by Lars Hundley
Looks like SRAM is going in a different direction with 12 speed than Campagnolo. Where Campy aimed for and achieved a cluster of gears with few gaps in between to allow riders exactly the right gear choice in the back, SRAM appears to be expanding the ability to use a smaller minimum cassette cog over to their road groups, as they have already done with their single chainring mountain bike and gravel groups.
The new eTap prototype spotted recently on a Katusha-Alpecin pro team bike at a Japanese criterium not only had 12 gears in back, but was also using the XD style of hub that allows a smaller 10 tooth cog instead of 11 with a standard road cassette. Cogs on the cassette make a bigger difference in gear inches than chainrings, which means that you could use a smaller front chainring and still get the same top gear. As an example, a 48 x 10 is the equivalent of a 53 x 11.
Right now, the only prototype cassette we’ve seen in action has been a 10-28. But if SRAM also offered a larger maximum cog in the rear, a 48/35 chainring set up in front could give cyclists lower available gearing for steep and long hills, and still also include the highest gearing that is left out of a traditional compact or mid compact chainring setup that only has an 11 tooth cassette. With the current 28 tooth SRAM cassette we’ve seen so far, Campy’s 12 speed with a 32 tooth cassette option still has an upper hand, with a larger overall gear range.
Rumor has it that Shimano is also about to announce its own 12 speed group soon too, which means that Shimano, SRAM and Campy will all have 12 speed options. I wonder which direction they will take 12 speed, and whether it will be closer to Campy’s solution that sticks with a traditional 11 tooth, or something more like SRAM.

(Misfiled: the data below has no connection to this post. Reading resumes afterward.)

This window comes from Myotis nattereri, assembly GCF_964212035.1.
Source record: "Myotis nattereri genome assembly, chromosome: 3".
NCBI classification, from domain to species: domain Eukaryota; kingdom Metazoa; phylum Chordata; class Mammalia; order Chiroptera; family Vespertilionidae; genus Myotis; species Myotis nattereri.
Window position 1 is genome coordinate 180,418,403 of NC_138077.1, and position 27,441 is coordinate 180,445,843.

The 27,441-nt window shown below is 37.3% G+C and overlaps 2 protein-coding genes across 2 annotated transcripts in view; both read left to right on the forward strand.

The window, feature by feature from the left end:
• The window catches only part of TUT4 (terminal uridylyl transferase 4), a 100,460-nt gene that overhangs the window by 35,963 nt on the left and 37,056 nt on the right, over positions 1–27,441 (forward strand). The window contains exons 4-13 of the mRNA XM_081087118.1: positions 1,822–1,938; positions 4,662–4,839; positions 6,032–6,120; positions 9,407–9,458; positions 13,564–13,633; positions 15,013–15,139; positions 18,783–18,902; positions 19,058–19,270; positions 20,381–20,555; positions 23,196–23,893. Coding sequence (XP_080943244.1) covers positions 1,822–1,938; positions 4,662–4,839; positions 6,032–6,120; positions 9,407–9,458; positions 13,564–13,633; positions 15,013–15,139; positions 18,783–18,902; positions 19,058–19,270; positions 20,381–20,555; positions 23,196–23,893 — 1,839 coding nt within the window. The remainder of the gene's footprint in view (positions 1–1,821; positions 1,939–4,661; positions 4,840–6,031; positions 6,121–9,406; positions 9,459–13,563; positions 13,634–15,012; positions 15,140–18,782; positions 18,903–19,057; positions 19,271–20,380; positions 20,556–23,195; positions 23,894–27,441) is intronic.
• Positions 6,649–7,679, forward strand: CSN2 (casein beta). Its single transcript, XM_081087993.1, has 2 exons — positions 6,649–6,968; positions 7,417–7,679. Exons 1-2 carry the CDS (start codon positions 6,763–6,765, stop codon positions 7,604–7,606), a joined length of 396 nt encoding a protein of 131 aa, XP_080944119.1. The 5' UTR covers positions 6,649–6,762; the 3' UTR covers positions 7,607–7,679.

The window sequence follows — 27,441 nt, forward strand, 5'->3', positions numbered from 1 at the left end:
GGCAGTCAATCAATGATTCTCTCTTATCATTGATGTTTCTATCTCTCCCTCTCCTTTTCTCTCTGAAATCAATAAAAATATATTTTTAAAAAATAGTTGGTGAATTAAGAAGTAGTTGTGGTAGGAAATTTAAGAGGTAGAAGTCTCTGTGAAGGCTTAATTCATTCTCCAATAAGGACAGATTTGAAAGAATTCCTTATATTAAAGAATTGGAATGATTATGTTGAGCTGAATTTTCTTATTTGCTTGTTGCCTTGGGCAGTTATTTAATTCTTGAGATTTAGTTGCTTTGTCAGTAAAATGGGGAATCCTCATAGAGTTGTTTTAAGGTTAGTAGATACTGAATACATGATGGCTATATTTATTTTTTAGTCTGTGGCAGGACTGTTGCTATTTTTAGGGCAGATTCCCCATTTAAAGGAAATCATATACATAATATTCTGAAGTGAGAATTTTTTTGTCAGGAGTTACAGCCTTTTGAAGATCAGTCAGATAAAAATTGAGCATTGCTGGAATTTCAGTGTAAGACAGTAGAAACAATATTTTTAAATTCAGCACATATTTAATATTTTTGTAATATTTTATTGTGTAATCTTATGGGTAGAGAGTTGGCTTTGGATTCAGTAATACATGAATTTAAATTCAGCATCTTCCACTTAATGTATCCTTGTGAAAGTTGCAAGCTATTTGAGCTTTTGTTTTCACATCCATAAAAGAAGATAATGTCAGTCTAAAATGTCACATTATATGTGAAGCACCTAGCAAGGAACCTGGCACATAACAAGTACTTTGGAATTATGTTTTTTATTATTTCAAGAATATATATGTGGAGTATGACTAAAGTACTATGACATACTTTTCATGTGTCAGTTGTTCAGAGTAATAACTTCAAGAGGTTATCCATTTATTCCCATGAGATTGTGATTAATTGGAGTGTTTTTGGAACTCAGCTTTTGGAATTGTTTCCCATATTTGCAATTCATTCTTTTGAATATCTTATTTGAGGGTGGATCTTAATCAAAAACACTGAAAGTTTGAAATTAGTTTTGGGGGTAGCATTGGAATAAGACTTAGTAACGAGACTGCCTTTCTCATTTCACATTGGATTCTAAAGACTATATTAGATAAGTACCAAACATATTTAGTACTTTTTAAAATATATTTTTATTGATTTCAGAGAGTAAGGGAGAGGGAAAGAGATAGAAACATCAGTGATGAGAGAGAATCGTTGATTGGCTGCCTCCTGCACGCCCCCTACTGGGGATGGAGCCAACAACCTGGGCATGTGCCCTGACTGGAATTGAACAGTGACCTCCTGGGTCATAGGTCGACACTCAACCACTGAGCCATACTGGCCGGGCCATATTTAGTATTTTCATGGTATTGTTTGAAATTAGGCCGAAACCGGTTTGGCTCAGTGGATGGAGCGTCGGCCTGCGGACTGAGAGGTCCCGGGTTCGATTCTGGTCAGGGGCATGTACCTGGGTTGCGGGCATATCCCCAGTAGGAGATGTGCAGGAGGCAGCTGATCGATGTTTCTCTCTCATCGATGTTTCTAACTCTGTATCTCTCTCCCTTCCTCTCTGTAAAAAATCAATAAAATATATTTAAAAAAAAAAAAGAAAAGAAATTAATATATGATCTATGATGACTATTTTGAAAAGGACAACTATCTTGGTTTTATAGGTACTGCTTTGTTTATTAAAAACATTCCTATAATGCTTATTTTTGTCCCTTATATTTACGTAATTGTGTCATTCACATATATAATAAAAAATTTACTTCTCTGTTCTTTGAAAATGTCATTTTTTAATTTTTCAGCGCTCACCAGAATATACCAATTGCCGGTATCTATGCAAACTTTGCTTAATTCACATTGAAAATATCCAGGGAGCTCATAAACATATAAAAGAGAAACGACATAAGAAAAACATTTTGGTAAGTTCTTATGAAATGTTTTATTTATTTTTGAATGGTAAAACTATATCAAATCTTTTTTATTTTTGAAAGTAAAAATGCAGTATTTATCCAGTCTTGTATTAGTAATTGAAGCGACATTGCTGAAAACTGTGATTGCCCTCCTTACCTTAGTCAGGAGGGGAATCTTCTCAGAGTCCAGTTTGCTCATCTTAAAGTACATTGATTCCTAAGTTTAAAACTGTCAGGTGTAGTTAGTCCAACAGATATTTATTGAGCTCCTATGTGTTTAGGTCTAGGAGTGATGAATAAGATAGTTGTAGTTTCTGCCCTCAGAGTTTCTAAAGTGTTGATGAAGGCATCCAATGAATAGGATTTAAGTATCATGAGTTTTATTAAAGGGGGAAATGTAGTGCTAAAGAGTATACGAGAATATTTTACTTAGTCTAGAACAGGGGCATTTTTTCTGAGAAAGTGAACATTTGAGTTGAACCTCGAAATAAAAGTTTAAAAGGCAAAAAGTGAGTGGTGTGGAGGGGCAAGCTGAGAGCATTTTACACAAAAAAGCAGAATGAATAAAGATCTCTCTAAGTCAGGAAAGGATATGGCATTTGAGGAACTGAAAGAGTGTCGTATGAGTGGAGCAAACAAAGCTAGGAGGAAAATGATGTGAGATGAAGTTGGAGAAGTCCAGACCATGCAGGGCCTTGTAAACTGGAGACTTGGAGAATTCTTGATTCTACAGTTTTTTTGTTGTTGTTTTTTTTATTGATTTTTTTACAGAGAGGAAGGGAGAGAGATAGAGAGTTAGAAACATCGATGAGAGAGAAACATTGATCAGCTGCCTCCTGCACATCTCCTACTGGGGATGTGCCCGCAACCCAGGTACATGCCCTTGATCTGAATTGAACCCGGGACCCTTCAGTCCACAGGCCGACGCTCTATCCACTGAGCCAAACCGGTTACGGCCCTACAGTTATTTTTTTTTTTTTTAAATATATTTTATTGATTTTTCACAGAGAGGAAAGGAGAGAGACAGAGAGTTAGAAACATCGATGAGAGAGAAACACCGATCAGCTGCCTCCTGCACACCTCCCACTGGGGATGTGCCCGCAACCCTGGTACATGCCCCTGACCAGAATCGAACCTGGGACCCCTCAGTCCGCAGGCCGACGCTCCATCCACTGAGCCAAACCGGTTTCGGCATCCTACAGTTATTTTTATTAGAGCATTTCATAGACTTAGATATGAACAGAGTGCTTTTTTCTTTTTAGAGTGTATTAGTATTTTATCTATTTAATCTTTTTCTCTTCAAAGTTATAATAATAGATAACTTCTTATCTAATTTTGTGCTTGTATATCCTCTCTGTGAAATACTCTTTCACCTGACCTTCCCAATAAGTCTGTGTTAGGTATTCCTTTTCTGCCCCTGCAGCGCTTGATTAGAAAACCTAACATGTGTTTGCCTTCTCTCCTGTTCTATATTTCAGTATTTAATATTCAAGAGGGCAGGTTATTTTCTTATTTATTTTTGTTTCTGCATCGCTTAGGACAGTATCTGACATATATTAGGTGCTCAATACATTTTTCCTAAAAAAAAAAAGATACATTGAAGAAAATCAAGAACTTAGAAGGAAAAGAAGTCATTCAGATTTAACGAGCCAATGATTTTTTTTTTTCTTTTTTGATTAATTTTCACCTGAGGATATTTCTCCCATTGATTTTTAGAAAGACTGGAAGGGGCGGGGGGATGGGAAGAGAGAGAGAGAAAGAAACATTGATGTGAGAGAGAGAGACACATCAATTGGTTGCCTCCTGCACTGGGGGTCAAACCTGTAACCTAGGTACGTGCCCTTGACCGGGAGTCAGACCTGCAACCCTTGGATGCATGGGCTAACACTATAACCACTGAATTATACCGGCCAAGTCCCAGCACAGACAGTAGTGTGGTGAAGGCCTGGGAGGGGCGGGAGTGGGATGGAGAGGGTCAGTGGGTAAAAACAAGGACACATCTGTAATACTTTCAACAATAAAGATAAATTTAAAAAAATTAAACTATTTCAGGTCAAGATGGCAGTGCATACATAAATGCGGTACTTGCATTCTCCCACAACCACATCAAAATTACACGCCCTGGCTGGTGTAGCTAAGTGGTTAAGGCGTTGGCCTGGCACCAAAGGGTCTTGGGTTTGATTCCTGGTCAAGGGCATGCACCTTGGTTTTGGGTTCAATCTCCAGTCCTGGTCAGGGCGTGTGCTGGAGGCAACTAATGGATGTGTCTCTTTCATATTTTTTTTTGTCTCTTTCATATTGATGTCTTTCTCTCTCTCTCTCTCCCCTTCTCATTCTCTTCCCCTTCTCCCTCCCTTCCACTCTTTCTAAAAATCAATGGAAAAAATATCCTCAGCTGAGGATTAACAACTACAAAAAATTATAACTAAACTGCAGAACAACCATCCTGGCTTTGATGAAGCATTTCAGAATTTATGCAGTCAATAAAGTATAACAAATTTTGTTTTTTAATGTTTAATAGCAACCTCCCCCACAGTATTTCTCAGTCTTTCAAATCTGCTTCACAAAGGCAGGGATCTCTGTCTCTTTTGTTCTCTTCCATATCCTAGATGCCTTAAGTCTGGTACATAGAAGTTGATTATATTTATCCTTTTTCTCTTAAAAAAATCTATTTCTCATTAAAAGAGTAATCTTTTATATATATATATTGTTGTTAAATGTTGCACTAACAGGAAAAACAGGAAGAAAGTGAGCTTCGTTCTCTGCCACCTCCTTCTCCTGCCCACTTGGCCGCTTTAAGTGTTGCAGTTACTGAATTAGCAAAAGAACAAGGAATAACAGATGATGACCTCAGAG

Questions remain. What does this mean for our existing wheels as all three manufacturers go to 12 speeds? Will we be able to just convert the freehub and still use them, or will the spacing change, requiring us to buy all new wheels again? Will 12 speed spacing be cross-compatible between all three brands? How long will a 10 tooth cog last compared to an 11 tooth? Is there enough chain wrap with 10 teeth for the most powerful pro roadies to prevent skipping at maximum efforts, like during sprints?
The 10 tooth issue has already hit me personally, with the recent purchase of a Giant Revolt 1X all-road / gravel bicycle that uses the new SRAM XD hub. My original intention was to upgrade the relatively low-end wheels that came with the bike to a set of DT Swiss wheels I already owned that are lighter and faster. I thought I would finally be able to consolidate down to one standard of road disc wheels that would be compatible with all of my 700c bikes.
But I quickly found that the SRAM XD hub on the Revolt means that if I use the DT Swiss rear wheel, I’ll miss out on the 10 tooth gear. And since the Revolt only has one chainring, that really reduces my highest gear if I don’t have the 10 tooth in the back. Back to the drawing board. Could a SRAM XD hub and cassette with 10 teeth in the back work with my Ultegra Di2…?
Learn more and see photos at Cycling Weekly and Cycling Tips.
Special thanks to Jim Langley for spotting the SRAM 12 speed news, and for checking my work for technical errors before publication.
Richard Henley says
In addition to the points made in Mr, Hundley’s interesting article, my experience suggests that a 10-tooth sprocket will wear rapidly. Additionally, such a small sprocket would likely result in a small amount of accelerated chain wear. A 10 tooth sprocket may fill a niche for specific needs,and it would be nice to have this size as an option, however, from my perspective, it will not replace the 11-tooth sprocket.
Now here is some real heresy. I think there may be merit in the industry standardizing on a cassette’s “normal” small sprocket, at 13-teeth , and sizing up the chain-rings to maintain the overall gear ratios.